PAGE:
And why so? If feels teamed up, polished, thought as a whole. Gnome feels (to me) like a bunch of apps put alltogheter with a nice look and feel.

    The KIO slaves, the Kparts,the phonon system... everything *is part* of a whole desktop, not just an app the integrates well.

    Not to mention that I usually change many of the default configs, which would be awful in Gnome(I know it is possible although painfully slow)

    Don't get me wrong, Gnome is great I was using it for some time while the KDEPIM suit wasn't ported to KDE4 but... it just doesn't feel right for me ;)
  • mfillpotmfillpot Posts: 2,180
    I agree with Marc. I am a primary KDE and xfce user. Those DEs feel very complete and are built to work without too many outside modifications.

    Gnome too me also seems like it is a partial framework that requires mounds of third-party additions to make it function the way I like. Being a Slackware user that dislikes dependencies and extra package complexity it seems unnecessary.

    So KDE for me, at least until Enlightenment 17 is stable and released ;)
  • MikeEnIkeMikeEnIke Posts: 88
    mfillpot wrote:
    I agree with Marc. I am a primary KDE and xfce user. Those DEs feel very complete and are built to work without too many outside modifications.

    Gnome too me also seems like it is a partial framework that requires mounds of third-party additions to make it function the way I like. Being a Slackware user that dislikes dependencies and extra package complexity it seems unnecessary.

    So KDE for me, at least until Enlightenment 17 is stable and released ;)

    I too am still waiting on a decent Enlightenment release :P
  • marcmarc Posts: 647
    I too am still waiting on a decent Enlightenment release

    Get in the line! ;)
  • mfillpotmfillpot Posts: 2,180
    marc wrote:
    I too am still waiting on a decent Enlightenment release

    Get in the line! ;)

    The latest updates have been very promising, once they get better compatability with KDE and gtk based apps I will have more confidence in enlightenment, I think it will be the window manager of the future.
  • DrakeMagiDrakeMagi Posts: 43
    i prefer Gnome over Kde and xfce .
    i never like the way kde flow. even thou it has some nice features .
    just never care for xfce . it never felt light to me and it always made go back to gnome.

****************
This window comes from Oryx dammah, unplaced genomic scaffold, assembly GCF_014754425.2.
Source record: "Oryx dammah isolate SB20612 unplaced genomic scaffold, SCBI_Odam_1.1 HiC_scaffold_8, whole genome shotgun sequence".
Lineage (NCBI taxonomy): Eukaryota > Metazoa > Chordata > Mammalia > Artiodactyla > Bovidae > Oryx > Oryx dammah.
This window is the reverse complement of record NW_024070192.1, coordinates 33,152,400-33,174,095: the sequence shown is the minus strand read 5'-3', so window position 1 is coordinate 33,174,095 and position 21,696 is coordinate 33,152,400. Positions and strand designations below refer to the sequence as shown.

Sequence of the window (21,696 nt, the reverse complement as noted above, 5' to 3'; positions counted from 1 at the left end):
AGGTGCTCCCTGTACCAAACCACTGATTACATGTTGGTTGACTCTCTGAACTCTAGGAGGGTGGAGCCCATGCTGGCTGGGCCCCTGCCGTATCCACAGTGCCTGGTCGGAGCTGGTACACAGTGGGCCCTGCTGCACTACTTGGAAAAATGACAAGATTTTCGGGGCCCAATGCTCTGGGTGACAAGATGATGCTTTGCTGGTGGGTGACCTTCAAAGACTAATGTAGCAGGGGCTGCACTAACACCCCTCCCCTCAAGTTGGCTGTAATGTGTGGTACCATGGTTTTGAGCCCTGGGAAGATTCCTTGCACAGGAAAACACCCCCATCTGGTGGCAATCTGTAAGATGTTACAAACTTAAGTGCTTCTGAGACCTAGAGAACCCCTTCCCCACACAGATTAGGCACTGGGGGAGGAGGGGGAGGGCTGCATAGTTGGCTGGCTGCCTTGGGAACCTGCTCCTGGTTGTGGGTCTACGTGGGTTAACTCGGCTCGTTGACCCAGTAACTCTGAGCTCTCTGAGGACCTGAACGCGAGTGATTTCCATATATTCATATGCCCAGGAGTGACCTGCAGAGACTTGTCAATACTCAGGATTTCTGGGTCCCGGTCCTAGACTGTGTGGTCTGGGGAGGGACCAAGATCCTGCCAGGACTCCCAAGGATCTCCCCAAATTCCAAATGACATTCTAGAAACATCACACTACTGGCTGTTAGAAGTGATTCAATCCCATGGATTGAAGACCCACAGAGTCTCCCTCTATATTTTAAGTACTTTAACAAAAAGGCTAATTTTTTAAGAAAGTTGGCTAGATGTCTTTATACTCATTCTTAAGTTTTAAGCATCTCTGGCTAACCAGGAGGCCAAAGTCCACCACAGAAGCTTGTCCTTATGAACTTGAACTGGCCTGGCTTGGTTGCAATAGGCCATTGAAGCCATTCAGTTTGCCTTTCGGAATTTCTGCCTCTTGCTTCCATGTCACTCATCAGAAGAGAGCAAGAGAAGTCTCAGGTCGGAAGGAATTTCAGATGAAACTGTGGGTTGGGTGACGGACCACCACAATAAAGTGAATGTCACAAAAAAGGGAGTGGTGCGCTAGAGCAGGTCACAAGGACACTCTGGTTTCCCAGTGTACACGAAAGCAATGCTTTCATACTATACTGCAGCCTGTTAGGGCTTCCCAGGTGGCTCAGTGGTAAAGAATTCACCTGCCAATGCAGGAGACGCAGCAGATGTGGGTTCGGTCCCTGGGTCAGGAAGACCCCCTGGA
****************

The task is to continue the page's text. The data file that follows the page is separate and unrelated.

i do like fluxbox when i get it configure.

    fvwm-crystal i do love but just to buggy.
  • i use gnome -ubuntu 10.10-
    i always feel like guest-user:) and something is missing on kde.
    if i get a new laptop i try to use kde4 more.
  • MikeEnIkeMikeEnIke Posts: 88
    I'm using Awesome primarily and also have gnome installed. I normally prefer KDE to GNOME but KDE has really made me angry lately with the fact that it installs so much bloat when you install. There used to be kdemod but I'm pretty sure that is no longer upkept. GNOME allows you to install the base and the extras separate, and I want that from KDE before I go back toi t.
  • mfillpotmfillpot Posts: 2,180
    Between KDE and Gnome, I prefer KDE for the clean interface and fast code base. In addition the KDE-QT Libraries are a pleasure to build program with, they greatly simplify many actions including translations.
  • Goineasy9Goineasy9 Posts: 1,116
    I've used KDE all the way back in my Mandrake 9.2 days, then, two years ago they started their experiement. Which made me have to switch to Gnome to be able to use my home/business network of computers for business. Stability and a lack of features were the main reasons for the switch, and Gnome worked well. Well enough, in fact, that I never really considered switching back to KDE.
    I really wish developers would start thinking of the folks that use their software, because, here I am again, having to change DE's once again, just a couple of years later. KDE, by the way, has matured very nicely, and, it will once again take its place as the main WM on my systems. Why? Not because Gnome has turned into a bloated version of Android for desktops, although it has, but because I keep hearing how many new features will be available in Gnome 3.2. I thought the Gnome folks had learned the lessons that KDE suffered through, i.e., dont release unstable, feature lacking versions of new software. I guess they didn't. But I did.
    From now on my business machines will be running Red Hat or Centos. I'll stay bleeding edge only on my personal box. I'm sorry to say that, as I get more experienced, stability isn't so bad for everyday tasks.

    .....to be continued.